Verse satire by Lowell, published anonymously in 1848. Its eccentric “slap-dash” rhythm has been characterized as a “genial anapestic gait,” and the rhymes are equally careless, but besides the humor there are shrewd critical estimates of such contemporary authors as Emerson (“A Greek head on right Yankee shoulders”); Longfellow (“Why, he'll live till men weary of Collins and Gray”); Bryant (“A smooth, silent iceberg, that never is ignified”); Margaret Fuller (“She always keeps asking if I don't observe a Particular likeness 'twixt her and Minerva”); Poe (“… with his raven, like Barnaby Rudge, Three-fifths of him genius, and two-fifths sheer fudge”); Hawthorne (“His strength is so tender, his wildness so meek … He's a John Bunyan Fouqué, a Puritan Tieck”); Cooper (“He has drawn you one character, though, that is new … He has done naught but copy it ill ever since”); and Lowell himself (“… who's striving Parnassus to climb With a whole bale of isms tied together with rhyme …”). A disputed passage concerning two anonymous authors is considered to deal with Thoreau and W. E. Channing (“Fie, for shame, brother bard; with good fruit of your own, Can't you let Neighbor Emerson's orchards alone?”). The fable in which these comments are set deals with a gathering of the gods on Olympus, whereat a critic, worshipper of Apollo, attempts to satisfy the god's desire for a lily. The critic searches assiduously, passing the various authors in review, and at last produces a thistle. Apollo, disgusted, speaks of the happy period before the advent of critics, and the gods disperse. A similar plan is followed by Amy Lowell in her Critical Fable.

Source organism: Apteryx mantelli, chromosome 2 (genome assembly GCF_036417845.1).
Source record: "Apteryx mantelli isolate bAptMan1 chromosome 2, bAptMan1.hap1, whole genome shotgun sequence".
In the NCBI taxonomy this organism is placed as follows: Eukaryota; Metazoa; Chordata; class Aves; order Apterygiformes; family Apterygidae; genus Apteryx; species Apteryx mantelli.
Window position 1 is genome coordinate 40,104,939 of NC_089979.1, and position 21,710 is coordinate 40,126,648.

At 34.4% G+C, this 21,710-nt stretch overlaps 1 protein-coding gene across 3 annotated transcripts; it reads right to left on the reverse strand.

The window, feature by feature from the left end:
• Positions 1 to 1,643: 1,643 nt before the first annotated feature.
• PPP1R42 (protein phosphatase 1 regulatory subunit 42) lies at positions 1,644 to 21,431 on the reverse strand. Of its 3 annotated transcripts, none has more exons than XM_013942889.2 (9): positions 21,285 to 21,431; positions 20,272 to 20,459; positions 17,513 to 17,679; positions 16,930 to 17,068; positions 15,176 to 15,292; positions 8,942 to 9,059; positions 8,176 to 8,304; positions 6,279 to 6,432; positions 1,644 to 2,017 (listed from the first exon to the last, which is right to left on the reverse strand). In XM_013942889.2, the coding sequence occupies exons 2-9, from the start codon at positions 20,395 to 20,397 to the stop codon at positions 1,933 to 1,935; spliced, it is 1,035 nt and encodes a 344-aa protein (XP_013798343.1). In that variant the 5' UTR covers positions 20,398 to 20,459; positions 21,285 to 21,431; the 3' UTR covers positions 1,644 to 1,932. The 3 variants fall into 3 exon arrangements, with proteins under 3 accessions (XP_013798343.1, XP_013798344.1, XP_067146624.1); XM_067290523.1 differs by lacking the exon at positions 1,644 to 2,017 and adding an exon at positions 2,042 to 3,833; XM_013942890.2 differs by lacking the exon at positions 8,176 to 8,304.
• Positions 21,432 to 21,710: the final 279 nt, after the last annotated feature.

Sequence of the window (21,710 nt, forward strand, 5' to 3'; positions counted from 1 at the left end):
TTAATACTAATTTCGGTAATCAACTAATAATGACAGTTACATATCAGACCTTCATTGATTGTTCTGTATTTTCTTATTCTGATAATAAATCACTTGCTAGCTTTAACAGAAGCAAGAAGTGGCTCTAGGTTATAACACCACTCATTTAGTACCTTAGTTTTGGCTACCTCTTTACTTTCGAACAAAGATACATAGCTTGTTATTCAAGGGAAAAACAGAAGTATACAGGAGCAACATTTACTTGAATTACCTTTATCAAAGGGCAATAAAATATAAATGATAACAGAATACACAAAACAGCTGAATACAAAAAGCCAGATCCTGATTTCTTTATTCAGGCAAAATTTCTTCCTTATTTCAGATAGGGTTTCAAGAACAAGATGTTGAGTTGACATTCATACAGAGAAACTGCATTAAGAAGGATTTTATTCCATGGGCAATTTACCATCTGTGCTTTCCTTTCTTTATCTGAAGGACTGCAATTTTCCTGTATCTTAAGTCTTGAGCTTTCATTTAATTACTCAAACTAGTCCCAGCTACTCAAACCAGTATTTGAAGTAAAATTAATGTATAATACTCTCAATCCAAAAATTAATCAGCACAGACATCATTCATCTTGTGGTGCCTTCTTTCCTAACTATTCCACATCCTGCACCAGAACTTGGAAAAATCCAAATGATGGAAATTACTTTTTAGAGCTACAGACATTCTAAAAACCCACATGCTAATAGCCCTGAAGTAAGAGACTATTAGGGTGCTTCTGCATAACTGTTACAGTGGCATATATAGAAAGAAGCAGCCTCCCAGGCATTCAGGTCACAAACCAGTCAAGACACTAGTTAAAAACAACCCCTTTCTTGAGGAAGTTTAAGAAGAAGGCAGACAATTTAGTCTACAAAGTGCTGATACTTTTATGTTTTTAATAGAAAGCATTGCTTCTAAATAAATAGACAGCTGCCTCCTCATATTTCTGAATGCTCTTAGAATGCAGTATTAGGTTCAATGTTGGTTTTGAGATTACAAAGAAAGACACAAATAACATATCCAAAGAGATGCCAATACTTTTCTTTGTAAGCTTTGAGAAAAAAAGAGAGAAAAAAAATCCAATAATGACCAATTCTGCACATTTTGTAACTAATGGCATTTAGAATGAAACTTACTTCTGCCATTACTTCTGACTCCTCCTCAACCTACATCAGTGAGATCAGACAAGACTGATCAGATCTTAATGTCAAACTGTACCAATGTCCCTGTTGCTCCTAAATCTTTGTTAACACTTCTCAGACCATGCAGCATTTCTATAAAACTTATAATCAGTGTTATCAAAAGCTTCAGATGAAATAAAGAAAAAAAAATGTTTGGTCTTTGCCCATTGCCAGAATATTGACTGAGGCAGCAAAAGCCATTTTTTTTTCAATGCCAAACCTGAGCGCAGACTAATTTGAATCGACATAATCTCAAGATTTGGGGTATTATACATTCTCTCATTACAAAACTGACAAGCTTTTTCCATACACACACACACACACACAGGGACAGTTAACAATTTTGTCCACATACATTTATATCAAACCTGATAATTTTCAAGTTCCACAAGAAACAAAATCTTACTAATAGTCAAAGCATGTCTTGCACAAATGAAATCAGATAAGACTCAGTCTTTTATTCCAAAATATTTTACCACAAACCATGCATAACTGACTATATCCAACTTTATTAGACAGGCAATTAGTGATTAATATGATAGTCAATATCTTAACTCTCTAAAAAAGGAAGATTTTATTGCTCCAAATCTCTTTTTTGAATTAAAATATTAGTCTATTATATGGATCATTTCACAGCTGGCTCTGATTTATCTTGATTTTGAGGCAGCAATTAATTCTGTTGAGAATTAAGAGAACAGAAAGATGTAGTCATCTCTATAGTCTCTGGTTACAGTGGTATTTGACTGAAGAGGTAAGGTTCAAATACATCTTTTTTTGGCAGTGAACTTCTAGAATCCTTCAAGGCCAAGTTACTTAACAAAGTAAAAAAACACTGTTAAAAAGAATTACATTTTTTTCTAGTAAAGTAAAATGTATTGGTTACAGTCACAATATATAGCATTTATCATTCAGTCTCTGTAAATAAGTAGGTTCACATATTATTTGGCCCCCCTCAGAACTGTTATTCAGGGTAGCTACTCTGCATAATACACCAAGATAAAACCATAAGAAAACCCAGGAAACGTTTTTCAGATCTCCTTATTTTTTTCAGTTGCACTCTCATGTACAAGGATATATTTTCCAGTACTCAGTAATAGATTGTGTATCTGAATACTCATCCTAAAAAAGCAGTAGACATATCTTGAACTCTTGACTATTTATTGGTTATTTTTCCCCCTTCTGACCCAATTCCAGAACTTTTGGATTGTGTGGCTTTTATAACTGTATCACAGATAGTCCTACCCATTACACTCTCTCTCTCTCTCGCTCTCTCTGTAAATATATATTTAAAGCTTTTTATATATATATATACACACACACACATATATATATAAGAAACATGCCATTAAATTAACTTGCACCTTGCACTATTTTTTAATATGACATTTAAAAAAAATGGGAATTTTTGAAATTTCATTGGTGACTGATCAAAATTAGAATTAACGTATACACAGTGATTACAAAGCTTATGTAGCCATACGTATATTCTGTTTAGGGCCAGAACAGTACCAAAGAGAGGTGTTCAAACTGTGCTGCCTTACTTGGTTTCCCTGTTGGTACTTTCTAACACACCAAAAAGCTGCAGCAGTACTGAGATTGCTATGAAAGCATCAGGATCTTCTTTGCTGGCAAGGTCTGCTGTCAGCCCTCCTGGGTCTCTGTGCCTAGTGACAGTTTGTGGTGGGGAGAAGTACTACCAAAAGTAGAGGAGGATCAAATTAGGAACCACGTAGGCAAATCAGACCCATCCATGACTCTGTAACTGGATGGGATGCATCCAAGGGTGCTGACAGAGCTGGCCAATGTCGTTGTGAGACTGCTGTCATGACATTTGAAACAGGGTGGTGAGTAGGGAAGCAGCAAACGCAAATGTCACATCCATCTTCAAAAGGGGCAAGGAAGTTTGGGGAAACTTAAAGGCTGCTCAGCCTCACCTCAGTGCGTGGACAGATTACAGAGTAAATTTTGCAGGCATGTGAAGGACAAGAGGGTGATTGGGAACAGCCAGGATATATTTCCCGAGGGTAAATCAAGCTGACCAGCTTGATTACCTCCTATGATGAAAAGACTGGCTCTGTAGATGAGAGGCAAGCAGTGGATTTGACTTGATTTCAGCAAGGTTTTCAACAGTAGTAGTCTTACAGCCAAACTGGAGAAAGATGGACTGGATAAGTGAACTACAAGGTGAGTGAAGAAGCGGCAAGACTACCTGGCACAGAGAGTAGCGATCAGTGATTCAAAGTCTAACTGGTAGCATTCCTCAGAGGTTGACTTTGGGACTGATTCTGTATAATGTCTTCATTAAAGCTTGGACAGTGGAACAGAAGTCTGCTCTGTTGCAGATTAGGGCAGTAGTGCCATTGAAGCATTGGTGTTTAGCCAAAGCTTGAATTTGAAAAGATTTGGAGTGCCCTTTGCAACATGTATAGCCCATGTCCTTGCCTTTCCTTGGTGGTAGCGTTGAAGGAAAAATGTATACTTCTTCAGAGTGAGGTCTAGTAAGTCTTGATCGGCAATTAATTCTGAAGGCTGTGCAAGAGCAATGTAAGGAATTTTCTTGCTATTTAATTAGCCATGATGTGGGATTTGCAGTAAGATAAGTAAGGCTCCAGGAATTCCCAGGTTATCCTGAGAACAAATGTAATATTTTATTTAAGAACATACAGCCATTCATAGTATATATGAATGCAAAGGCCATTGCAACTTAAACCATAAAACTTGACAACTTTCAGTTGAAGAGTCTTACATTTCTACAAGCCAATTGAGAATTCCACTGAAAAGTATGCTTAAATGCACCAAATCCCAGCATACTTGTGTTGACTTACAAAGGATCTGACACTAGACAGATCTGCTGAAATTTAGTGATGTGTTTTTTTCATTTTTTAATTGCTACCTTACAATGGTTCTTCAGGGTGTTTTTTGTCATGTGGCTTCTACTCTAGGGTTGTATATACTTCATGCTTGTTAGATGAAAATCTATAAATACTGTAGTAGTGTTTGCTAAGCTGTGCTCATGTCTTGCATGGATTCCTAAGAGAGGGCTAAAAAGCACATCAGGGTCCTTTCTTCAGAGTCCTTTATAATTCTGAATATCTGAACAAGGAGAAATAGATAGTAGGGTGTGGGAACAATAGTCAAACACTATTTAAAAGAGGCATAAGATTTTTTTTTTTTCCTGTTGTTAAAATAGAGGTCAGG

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James Russell Lowell (1819—1891) American poet and critic